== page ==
The chimney swift flocks have grown again after weeks of reduced numbers. Since the swifts arrived last spring I’ve seen the character of their flocks change four times.
First, the flocks were made up of spring migrants who chittered and ate on the way to their final destination.
The second phase was courtship in which trios flew synchronously, chittered loudly and completely followed each others’ moves. Eventually those trios became pairs as the females chose mates.
During the nesting phase the flock was cut in half because one adult of each pair was always in the chimney incubating, brooding or tending the young. The smaller flock wasn’t nearly as noisy. No need to shout, the courting is over.
And now the babies are fledging and the flock is double or triple in size and noise.
It’s fun to watch the fledglings learn to eat on the wing. They still expect their parents to feed them so they follow them closely and beg a lot but their parents don’t stop. The adults lead them through clouds of insects and the babies, whose mouths are probably open to beg, are stunned to find insects pop into their mouths. All they have to do is swallow.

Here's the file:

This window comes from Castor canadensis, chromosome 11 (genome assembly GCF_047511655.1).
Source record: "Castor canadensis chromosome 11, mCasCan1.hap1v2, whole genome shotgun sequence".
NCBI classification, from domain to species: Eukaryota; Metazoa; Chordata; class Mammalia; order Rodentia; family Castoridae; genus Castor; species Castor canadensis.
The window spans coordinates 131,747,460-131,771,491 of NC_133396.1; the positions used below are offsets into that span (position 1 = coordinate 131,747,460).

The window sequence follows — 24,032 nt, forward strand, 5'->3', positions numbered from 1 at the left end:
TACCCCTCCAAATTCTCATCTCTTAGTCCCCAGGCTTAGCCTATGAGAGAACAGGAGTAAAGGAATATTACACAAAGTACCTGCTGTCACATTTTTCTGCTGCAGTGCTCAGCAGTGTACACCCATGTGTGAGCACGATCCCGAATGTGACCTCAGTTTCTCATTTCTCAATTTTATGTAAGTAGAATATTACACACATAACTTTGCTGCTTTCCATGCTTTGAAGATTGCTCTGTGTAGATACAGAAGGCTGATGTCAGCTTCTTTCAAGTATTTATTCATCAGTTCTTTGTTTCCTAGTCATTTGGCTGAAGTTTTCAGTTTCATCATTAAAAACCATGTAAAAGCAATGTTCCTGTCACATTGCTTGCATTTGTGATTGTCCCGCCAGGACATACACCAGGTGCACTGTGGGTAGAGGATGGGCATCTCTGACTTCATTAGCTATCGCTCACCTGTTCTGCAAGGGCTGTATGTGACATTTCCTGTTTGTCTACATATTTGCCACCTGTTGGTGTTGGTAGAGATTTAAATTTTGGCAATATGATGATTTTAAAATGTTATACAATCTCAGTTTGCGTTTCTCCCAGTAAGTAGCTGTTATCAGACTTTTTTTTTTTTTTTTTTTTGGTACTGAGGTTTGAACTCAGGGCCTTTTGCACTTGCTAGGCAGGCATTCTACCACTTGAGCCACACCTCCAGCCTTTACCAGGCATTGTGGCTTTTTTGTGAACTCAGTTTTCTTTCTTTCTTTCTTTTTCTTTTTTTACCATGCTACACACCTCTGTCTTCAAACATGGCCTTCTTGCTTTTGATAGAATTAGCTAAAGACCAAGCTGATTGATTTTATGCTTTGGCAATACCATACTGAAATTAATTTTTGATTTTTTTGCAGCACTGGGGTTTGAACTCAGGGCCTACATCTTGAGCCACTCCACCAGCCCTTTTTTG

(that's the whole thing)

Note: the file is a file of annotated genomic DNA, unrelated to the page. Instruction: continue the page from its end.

Soon they are swerving and chasing insects on their own. It won’t be long before they’re as skilled as their parents and become indistinguishable as members of the flock.
(photo by Chuck Tague of a rescued chimney swift just before it fledged)